Review – Ierusalem Anno Domini
Jesus is 7 points, Judas is -5
|Designer||Carmen García Jiménez|
|Artist||Enrique Corominas, La Draws|
|Category||Eurogame, Biblical Game|
|Release Date||March 2023|
There are some “Jesus movies” out there, with varying levels of quality. There are even fewer “Jesus video games” out there, with low quality all around. What about “Jesus board games”? Well, other than medieval Eurogames vaguely mentioning cloisters or cathedrals or priests, and Commissioned, I can’t think of any about Jesus’ actual life — until now. Ierusalem Anno Domini has players trying to get their followers as close to Jesus and his disciples as possible during The Last Supper. But also, surprise: it’s a Eurogame. A match made in heaven (pun intended)? Let’s see!
Ierusalem Anno Domini comes with a ridiculous amount of components, not all of them necessary. In particular, I found it funny that fish-shaped meeples then had stickers to put on the sides. I didn’t use them, as I think the wooden resource meeples look great as they are. There are quite a few tokens as well, and then the central mechanism of the game involves moving 15 meeples per player around the last supper. While the $60 MSRP is about right, it’s more that the amount of stuff is kind of overwhelming for the player, though it won’t bother heavy Euro players any. Normally I would complain about the drab artwork, but it fits the theme here. The artistic style is definitely a very traditional depiction of Biblical times, and while that might not be everyone’s favorite representation, the approach makes sense.
Additionally, the game is covered in Bible verses — literally on the Parable tiles, but also throughout the rulebook. I was often reading the rules in order and found myself accidentally reading Scripture instead of rules. It is a nice way to integrate the theme and hopefully evangelize to new players. Many, many Eurogames have a vague “church” or “priest” as part of the region’s extremely abstracted politics, so I really appreciate that this game is “loud and proud” about what it really wants to discuss. Of course, the great irony is that the gameplay allows some intrigue and backstabbing as players vie for seats at the table, which seems to contradict everything Jesus was teaching!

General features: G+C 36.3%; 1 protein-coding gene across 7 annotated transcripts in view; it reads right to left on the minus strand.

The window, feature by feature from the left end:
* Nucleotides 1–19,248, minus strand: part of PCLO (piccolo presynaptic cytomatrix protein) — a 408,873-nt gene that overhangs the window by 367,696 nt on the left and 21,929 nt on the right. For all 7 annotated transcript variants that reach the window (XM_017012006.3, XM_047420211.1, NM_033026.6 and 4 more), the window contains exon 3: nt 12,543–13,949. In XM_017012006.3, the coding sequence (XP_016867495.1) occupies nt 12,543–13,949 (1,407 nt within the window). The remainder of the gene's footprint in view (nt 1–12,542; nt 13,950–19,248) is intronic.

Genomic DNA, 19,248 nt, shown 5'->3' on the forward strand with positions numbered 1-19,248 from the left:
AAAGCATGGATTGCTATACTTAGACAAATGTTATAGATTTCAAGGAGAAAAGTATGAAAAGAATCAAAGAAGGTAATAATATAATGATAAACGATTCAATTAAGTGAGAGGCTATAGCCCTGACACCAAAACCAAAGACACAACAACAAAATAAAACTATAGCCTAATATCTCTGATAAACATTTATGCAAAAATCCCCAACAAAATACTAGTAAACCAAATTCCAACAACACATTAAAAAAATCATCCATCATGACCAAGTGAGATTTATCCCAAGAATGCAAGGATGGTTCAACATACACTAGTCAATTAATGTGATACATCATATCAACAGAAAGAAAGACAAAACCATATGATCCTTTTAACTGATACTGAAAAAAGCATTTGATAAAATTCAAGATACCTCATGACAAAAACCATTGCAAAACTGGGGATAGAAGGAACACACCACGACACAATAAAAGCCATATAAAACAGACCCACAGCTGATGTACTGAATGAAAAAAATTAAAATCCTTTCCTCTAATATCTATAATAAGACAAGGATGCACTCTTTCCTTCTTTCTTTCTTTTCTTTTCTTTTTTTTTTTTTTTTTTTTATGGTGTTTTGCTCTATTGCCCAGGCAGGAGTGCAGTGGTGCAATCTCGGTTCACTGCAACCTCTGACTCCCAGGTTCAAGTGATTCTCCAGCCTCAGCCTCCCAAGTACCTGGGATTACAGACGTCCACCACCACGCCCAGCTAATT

Other than a few easy-to-forget rules (which admittedly have reminders on the player boards), I would call the gameplay refined. Designer Carmen García Jiménez clearly has played his share of games and thought through what makes gameplay work cleanly and what doesn’t. That precision might get in the way of originality here, though, as there isn’t any. We’ve seen all this before: make sets on your cards, collect resources in your warehouse, place meeples on spaces with bonuses, pay extra for special cards, etc.
The scoring mechanism, which is the centerpiece of the game (placing meeples around the dinner table), also feels just kind of obtuse. If you want to do more than play from your gut and evaluate things precisely, you’ll probably spend too much time doing arithmetic while other players are waiting for their turn. That’s a bit of a waste regardless, because the ability to swap meeples and choose where to place the disciples at the table will ruin any preemptive math, anyway. I don’t mind playing from my gut, and the mechanisms are solid, but the harsh truth is this: without the unique theme, this game would be completely forgettable.
Now I ask: does that matter? Most people will be interested in this game because of the theme, not because it’s Yet Another Eurogame. And for many of those players, this kind of gameplay will be a brand new experience, not the viewpoint of a jaded reviewer who’s played a hundred of these. In that setting, I think this game will accomplish quite a lot. There are many games like this that I think are Merely Good, like Wingspan or Flamecraft, that are still Good Enough for people who are drawn to the theme. I think Ierusalem Anno Domini can accomplish the same thing for Christians who want to remember their heritage while at the gaming table. And I can’t really see that as a bad thing.
The Bottom Line
Ierusalem Anno Domini doesn't stand out as a Eurogame, but it does stand out among Biblically themed games.